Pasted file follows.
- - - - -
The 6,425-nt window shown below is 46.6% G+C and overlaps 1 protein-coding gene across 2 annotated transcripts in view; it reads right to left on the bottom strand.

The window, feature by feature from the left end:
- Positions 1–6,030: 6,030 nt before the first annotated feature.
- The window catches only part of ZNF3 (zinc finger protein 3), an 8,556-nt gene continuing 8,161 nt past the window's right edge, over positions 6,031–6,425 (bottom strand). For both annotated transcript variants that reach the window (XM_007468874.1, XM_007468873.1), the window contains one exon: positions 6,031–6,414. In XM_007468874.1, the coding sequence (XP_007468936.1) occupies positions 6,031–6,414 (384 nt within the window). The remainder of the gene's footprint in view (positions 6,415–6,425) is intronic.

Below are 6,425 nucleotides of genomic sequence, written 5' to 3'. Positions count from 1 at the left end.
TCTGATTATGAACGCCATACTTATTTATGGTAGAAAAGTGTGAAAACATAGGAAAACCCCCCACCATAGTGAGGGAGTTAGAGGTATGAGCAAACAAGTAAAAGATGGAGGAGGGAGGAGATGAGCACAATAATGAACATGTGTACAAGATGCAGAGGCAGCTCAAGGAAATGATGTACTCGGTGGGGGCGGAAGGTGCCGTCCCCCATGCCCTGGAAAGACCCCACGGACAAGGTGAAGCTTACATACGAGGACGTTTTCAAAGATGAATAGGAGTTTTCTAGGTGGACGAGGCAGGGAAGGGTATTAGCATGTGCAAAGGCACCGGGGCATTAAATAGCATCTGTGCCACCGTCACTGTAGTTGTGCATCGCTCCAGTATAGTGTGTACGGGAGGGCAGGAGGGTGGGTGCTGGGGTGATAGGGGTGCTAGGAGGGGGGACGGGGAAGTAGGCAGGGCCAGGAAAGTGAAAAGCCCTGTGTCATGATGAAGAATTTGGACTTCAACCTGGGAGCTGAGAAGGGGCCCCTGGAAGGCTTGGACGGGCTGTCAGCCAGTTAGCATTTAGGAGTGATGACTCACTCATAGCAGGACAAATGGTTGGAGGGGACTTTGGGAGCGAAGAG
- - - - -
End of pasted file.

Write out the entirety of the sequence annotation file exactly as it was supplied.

The 6,425-nt window shown below is 46.6% G+C and overlaps 1 protein-coding gene across 2 annotated transcripts in view; it reads right to left on the bottom strand.

The window, feature by feature from the left end:
- Positions 1–6,030: 6,030 nt before the first annotated feature.
- The window catches only part of ZNF3 (zinc finger protein 3), an 8,556-nt gene continuing 8,161 nt past the window's right edge, over positions 6,031–6,425 (bottom strand). For both annotated transcript variants that reach the window (XM_007468874.1, XM_007468873.1), the window contains one exon: positions 6,031–6,414. In XM_007468874.1, the coding sequence (XP_007468936.1) occupies positions 6,031–6,414 (384 nt within the window). The remainder of the gene's footprint in view (positions 6,415–6,425) is intronic.

Below are 6,425 nucleotides of genomic sequence, written 5' to 3'. Positions count from 1 at the left end.
TCTGATTATGAACGCCATACTTATTTATGGTAGAAAAGTGTGAAAACATAGGAAAACCCCCCACCATAGTGAGGGAGTTAGAGGTATGAGCAAACAAGTAAAAGATGGAGGAGGGAGGAGATGAGCACAATAATGAACATGTGTACAAGATGCAGAGGCAGCTCAAGGAAATGATGTACTCGGTGGGGGCGGAAGGTGCCGTCCCCCATGCCCTGGAAAGACCCCACGGACAAGGTGAAGCTTACATACGAGGACGTTTTCAAAGATGAATAGGAGTTTTCTAGGTGGACGAGGCAGGGAAGGGTATTAGCATGTGCAAAGGCACCGGGGCATTAAATAGCATCTGTGCCACCGTCACTGTAGTTGTGCATCGCTCCAGTATAGTGTGTACGGGAGGGCAGGAGGGTGGGTGCTGGGGTGATAGGGGTGCTAGGAGGGGGGACGGGGAAGTAGGCAGGGCCAGGAAAGTGAAAAGCCCTGTGTCATGATGAAGAATTTGGACTTCAACCTGGGAGCTGAGAAGGGGCCCCTGGAAGGCTTGGACGGGCTGTCAGCCAGTTAGCATTTAGGAGTGATGACTCACTCATAGCAGGACAAATGGTTGGAGGGGACTTTGGGAGCGAAGAG